How your child benefits from church

Watoto Children's Choir perfoming

What you need to know:

FORMATION. You do not have to rely on the old adage that charity begins at home. The Church has decided to take part in shaping the young ones, explores Roland D. Nasasira.

When most people hear the word church, they probably think of a building. Maybe it is a fancy or simple building where believers gather. But biblically speaking, a church is much more than a building. In fact, some would say the church is not a building at all, but is all about the people.

During a symposium organised by World Vision’s Christian Commitments and Church Partnerships programme recently, it emerged that the church needs to reach out to people and especially children. This involves spiritual, physical, social as well as economical ways.

Under the theme, “The role of the church in shaping the future of children of Uganda,” Eria Luzina, the retired bishop of Mukono Diocese acknowledged the need for the church to take care of the children.

The retired cleric started by defining the church as not only a centre of modelling moral integrity and a development agency but also a blessed place to shape the people that society needs, especially children.

He referred to the bible in Matthew 18:5 that says; “And whoever welcomes one such child welcomes me,” says the Lord. He added, quoting another verse which says; “See that you do not despise one of those little ones, for I say to you that their angels in Heaven continually see the face of my father who is in Heaven.” Unfortunately, these days churches are set up with a fancy outlook and aim to recruiting more members (of course the adults) and end up neglecting the children.. Who will nurture them?

What the church should do
Fredrick Mukhwana, a child development lecturer at Uganda Christian University, a key note speaker, explained that for children to have a bright future, the church should not only be conscious of the children’s mandate and be friendly to them but also spread awareness to the congregation to advocate and mobilise for children’s concerns and rights.
“As parents, we should provide maximum opportunity for children and the youth to practice their faith and equip ourselves to fulfil God given responsibility to pass on our faith legacy to children,” Mukhwana advised.The church is strategically positioned to impart values among the children.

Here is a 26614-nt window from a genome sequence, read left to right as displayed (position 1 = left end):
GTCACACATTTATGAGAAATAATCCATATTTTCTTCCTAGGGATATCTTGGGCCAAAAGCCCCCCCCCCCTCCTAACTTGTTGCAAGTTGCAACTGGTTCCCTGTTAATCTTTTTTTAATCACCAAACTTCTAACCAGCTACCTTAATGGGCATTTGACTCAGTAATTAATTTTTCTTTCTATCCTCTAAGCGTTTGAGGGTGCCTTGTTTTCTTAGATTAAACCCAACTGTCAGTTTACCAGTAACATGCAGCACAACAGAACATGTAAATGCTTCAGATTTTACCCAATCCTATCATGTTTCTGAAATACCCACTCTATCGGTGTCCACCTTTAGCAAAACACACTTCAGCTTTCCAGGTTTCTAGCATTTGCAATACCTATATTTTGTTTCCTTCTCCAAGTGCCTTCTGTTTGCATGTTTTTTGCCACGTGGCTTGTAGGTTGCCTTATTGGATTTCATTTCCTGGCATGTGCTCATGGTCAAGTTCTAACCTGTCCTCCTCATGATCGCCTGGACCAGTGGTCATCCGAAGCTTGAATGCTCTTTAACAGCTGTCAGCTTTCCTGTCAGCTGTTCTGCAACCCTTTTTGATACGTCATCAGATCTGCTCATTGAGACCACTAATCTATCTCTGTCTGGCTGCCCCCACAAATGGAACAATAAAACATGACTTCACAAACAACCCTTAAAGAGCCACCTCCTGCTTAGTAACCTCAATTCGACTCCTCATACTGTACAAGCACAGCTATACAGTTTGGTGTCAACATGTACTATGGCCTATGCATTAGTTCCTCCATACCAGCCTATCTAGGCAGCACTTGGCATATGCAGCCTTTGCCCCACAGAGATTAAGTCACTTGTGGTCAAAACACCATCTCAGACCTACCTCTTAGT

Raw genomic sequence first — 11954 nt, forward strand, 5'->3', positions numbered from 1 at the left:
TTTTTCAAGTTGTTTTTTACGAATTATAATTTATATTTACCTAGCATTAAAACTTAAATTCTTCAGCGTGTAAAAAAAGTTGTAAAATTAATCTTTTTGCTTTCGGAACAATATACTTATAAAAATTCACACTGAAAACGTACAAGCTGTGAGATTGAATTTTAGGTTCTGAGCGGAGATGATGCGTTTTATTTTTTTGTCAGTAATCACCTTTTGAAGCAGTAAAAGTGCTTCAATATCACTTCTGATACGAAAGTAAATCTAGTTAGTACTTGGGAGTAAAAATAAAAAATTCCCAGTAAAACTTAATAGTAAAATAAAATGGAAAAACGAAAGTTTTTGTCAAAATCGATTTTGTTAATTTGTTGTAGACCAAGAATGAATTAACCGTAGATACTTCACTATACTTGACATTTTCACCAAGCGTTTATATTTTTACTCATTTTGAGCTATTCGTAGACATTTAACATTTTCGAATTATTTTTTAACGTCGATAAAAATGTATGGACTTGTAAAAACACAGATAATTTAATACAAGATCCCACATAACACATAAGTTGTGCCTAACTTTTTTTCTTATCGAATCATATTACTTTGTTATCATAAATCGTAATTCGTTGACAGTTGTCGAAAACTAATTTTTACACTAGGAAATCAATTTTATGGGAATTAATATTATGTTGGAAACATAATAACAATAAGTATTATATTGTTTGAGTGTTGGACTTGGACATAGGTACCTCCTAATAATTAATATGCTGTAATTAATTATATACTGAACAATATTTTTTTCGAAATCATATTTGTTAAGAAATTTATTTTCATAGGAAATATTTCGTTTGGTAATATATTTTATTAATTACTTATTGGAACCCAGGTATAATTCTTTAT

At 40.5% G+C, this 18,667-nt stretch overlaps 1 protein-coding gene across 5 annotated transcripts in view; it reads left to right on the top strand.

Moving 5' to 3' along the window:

He noted that some of the vices that have shattered the children’s future include early marriage that accounts for 57 per cent, alcoholism that accounts for 46 per cent and 42 per cent of children having their first sexual intercourse before 14 years, plus exposure to social media without monitoring them..

Mukhwana advised parents to consider taking time to groom their children at different stages of growth. “Between the age of four and 14, a child is mouldable into anything a parent desires. Unfortunately, it is also the same period that parents do not have time for their children.”

What it takes
While it is every parent’s responsibility to identify places that are high risk areas for children and empower the community to provide, include and protect every child, he highlighted that every church should have chaplains in schools and trained Sunday school teachers to minister to children. “Let’s us walk our talk. When as a parent or church leader you say ask children to do something, they may not do it but follow your example. If you read the Bible, they will also read it,” Mukhwana explains.

While proper nurturing of a child to prepare them for the future does not come with ease, Mukhwana says it takes parents’ sacrifice, a shared vision as a church, prayer, humility, perseverance, patience, forgiveness, accountability and God being at the centre of this partnership. Mukhwana, like Luzinda, referred to the book of Malachi 4:6 that says; “He will turn the hearts of parents to their children, and the hearts of children to their parents, or else I will come and strike the land with total destruction.”

Martin Othieno Radool, senior programme manager at World Vision Uganda, Soroti cluster, concluded that transformational development of children includes a change in the values, attitudes and relationships towards children because church is widely recognised as a sustaining institution because it has big congregations with huge numbers.


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